At this point I took my time getting everything together to get down from my stand, I knew I was not coming back come hell or high water without finding my Booner, one way or the other.  Two minutes after the shot Louie was on the walkie talkie asking me what I shot, he said the shot sounded like a cannon going off and knew immediately it was me. The shot I took was right at 165 yards on the money. I was shooting a Winchester X-150 inline muzzleloader with 130 grains of Hodgon Triple 7 pellets. My bullet was a 250 grain TC Shockwave with sabots. This load shoots about 2100 FPS from the muzzle and groups a hair over one inch at 100 yards; I was sighted in at 1.5 inches high @ 100 yards….. And yes that puts me about dead on at 150 yards…. I also knew that the Booner was standing directly in line with the first big tree next to the fire break, so it would be a simple matter of walking out to the field, lining myself up with the crooked tree and laser 165 yards back to my ladder stand. Bingo triangulate to exact spot I shot at my Booner.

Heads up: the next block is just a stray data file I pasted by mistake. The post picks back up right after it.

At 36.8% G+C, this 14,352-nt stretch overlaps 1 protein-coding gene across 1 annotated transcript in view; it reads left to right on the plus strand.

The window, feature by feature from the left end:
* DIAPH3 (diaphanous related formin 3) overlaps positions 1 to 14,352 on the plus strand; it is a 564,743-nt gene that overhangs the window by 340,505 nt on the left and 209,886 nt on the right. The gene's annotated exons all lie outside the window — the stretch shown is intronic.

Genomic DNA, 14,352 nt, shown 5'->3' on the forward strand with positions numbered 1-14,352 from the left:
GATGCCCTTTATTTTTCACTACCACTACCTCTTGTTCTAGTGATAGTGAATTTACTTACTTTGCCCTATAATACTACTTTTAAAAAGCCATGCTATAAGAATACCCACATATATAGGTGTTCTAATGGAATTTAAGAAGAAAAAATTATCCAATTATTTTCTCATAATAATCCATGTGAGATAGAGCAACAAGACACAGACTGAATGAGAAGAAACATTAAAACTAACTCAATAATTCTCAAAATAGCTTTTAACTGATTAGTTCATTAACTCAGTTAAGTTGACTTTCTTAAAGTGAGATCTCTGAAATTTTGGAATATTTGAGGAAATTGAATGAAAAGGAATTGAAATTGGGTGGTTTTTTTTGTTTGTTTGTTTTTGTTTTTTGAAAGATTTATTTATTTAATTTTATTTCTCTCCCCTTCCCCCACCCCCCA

Well that’s all good and fine, but when I found my exact spot I also found no blood, nada nothing, my spirits started to drop and I became worried. I replayed the shot over and over in my minds eye. It was a good shot, and it felt right, he had to be hit. There was about 40 yards of field directly behind the spot I shot and then it went in to the woods all the way to the river for about another 40 yards. I criss crossed the open field area for about an hour; the only logical place he could have run was straight back.  At this point I walked about 100 yards up the hill and would zig zag my way back and fourth to the rivers edge and down to the opening of the field. As soon as I entered the woodlot at the top, a Doe was standing about 30 yards in, she saw me and was still looking back over her left shoulder. As soon as I started in again, she finally ran. Hmmm I wonder if my Booner was tending this Doe and she was reluctant to leave him. Well after my fourth zag I happened to turn my head to the left and saw the white underbelly of my Booner lying up against a side bank. As I walked closer and closer, I could see his head was partially obscured by a tree. As I made my way to the left and finally saw the rack a gasp came out of my mouth, I’m not sure but I think I did an Irish gig around the deer for a minute or two. The rack was not very wide, only 15 inches wide to be exact, but it had great mass, it also had 6 points on each side that were very thick high and wide. All I could think about is my God I shot a 12 point BOONER….